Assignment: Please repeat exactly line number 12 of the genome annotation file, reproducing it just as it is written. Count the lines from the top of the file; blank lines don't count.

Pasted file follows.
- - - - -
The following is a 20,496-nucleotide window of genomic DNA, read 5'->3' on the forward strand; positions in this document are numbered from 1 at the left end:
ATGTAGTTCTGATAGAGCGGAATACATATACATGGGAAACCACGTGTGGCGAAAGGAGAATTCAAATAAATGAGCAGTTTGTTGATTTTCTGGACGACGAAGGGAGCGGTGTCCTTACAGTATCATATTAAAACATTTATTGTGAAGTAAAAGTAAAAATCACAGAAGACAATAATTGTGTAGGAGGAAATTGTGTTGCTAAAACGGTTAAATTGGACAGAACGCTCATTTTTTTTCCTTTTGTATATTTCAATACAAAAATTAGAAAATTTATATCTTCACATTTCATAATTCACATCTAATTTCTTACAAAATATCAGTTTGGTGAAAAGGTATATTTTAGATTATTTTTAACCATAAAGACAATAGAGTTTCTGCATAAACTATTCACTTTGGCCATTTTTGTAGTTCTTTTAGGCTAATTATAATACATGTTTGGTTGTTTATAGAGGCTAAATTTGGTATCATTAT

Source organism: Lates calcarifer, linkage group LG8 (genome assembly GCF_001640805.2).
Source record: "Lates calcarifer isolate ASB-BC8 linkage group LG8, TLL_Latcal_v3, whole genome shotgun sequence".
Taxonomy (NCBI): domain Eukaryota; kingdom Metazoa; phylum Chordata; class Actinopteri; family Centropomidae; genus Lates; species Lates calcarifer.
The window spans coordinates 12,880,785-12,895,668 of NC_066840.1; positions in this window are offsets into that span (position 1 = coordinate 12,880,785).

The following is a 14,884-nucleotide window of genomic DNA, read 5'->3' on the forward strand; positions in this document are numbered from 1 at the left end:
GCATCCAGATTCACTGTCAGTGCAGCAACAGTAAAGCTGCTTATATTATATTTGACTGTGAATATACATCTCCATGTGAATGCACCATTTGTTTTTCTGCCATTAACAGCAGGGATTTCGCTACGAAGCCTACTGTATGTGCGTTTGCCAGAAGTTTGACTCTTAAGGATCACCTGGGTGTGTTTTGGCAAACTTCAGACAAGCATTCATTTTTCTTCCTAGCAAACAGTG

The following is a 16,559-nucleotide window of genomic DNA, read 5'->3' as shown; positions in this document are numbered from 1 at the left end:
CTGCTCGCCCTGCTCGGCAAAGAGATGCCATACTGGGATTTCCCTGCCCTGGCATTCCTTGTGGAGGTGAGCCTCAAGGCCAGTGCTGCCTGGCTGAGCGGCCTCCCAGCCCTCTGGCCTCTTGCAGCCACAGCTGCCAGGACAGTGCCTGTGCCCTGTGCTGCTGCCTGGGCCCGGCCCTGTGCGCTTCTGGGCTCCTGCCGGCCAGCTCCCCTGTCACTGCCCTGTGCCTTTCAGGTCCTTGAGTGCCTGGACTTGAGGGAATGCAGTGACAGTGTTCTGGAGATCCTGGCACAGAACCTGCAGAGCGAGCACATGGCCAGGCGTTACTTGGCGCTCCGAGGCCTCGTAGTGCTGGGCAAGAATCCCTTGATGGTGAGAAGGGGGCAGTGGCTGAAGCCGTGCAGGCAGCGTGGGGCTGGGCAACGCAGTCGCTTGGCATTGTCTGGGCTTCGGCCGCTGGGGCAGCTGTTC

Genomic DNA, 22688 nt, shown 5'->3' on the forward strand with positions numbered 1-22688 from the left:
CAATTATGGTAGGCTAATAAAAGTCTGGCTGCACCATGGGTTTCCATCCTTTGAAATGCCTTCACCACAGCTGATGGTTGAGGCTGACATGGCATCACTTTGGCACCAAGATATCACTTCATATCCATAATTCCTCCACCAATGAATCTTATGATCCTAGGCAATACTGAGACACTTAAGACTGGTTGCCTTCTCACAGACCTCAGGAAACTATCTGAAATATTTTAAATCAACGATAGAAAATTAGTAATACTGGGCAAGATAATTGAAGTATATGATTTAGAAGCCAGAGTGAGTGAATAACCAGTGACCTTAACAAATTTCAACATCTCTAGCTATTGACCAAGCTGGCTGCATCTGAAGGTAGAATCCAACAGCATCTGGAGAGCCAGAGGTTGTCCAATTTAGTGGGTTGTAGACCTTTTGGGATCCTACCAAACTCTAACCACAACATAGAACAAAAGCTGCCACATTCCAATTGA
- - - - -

CAATTATGGTAGGCTAATAAAAGTCTGGCTGCACCATGGGTTTCCATCCTTTGAAATGCCTTCACCACAGCTGATGGTTGAGGCTGACATGGCATCACTTTGGCACCAAGATATCACTTCATATCCATAATTCCTCCACCAATGAATCTTATGATCCTAGGCAATACTGAGACACTTAAGACTGGTTGCCTTCTCACAGACCTCAGGAAACTATCTGAAATATTTTAAATCAACGATAGAAAATTAGTAATACTGGGCAAGATAATTGAAGTATATGATTTAGAAGCCAGAGTGAGTGAATAACCAGTGACCTTAACAAATTTCAACATCTCTAGCTATTGACCAAGCTGGCTGCATCTGAAGGTAGAATCCAACAGCATCTGGAGAGCCAGAGGTTGTCCAATTTAGTGGGTTGTAGACCTTTTGGGATCCTACCAAACTCTAACCACAACATAGAACAAAAGCTGCCACATTCCAATTGA